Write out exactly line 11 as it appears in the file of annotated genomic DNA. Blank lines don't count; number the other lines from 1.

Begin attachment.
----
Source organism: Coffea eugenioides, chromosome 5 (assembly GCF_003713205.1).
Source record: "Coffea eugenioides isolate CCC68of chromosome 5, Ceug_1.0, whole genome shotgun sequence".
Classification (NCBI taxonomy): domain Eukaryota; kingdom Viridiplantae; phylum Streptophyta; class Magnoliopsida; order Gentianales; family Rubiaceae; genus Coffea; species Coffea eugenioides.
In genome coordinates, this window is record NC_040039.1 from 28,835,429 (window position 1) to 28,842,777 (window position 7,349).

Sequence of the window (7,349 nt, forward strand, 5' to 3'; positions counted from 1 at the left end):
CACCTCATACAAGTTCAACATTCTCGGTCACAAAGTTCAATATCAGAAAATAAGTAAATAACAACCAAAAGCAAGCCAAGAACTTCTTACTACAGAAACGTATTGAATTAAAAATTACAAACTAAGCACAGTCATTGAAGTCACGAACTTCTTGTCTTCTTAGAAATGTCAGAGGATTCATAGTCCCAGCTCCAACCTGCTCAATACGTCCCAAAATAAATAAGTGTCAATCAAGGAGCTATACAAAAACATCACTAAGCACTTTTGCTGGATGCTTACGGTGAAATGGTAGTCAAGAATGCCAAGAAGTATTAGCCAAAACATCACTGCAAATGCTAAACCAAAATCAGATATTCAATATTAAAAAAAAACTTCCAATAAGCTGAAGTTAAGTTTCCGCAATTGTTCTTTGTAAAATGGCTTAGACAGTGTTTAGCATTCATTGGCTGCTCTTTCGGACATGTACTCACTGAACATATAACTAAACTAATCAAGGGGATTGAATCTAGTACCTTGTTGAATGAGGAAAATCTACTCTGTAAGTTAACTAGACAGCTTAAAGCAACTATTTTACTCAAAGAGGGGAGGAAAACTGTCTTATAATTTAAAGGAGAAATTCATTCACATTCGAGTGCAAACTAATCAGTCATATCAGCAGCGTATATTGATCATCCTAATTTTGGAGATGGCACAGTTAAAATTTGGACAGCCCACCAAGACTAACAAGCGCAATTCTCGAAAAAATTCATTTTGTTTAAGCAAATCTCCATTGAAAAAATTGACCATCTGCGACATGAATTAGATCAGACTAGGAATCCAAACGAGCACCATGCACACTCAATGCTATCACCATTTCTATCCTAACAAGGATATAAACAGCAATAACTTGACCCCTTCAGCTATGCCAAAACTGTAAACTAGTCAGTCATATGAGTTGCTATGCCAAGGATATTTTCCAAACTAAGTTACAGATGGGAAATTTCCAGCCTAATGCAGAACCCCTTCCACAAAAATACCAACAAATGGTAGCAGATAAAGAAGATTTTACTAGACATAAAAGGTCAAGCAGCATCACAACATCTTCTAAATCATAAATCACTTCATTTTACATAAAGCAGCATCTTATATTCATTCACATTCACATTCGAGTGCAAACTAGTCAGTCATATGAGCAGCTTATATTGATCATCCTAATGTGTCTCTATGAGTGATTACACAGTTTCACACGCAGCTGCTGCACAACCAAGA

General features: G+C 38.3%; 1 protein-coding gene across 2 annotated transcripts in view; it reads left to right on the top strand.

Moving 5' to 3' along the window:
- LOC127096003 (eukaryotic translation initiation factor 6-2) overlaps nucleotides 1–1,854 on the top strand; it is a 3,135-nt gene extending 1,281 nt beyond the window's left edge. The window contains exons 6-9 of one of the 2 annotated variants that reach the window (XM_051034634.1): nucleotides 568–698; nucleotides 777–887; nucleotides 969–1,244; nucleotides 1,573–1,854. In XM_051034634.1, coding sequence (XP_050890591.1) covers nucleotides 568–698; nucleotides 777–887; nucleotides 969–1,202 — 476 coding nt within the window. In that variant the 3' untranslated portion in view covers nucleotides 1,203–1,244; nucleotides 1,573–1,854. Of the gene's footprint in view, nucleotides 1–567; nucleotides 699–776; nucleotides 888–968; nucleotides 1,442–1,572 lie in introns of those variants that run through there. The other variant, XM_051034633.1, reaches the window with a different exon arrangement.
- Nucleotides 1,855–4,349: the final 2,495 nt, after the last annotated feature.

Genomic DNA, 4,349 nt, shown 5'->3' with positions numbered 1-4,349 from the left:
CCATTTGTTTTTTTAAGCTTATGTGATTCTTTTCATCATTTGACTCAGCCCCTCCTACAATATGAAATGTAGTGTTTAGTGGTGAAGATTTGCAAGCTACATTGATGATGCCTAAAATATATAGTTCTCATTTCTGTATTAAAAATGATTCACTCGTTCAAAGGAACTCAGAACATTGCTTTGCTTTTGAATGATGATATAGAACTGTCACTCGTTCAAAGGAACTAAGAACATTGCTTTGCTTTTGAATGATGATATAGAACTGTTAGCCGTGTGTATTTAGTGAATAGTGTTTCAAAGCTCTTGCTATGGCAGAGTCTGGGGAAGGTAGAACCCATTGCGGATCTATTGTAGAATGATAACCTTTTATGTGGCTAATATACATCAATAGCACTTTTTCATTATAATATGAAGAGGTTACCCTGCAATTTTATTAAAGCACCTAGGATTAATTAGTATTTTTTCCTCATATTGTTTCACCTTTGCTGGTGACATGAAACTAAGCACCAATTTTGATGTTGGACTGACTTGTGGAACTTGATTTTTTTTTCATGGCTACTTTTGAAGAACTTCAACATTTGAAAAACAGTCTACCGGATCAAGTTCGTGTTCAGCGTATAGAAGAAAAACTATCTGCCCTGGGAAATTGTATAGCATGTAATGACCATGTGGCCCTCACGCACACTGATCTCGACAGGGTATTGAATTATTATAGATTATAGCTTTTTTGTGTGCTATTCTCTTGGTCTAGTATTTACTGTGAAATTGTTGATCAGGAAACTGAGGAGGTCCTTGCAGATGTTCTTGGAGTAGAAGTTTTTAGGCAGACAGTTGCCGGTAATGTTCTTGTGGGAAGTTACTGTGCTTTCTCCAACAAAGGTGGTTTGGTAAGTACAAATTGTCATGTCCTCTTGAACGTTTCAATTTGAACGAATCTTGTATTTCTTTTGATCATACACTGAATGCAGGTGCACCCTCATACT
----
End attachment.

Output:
Genomic DNA, 4,349 nt, shown 5'->3' with positions numbered 1-4,349 from the left: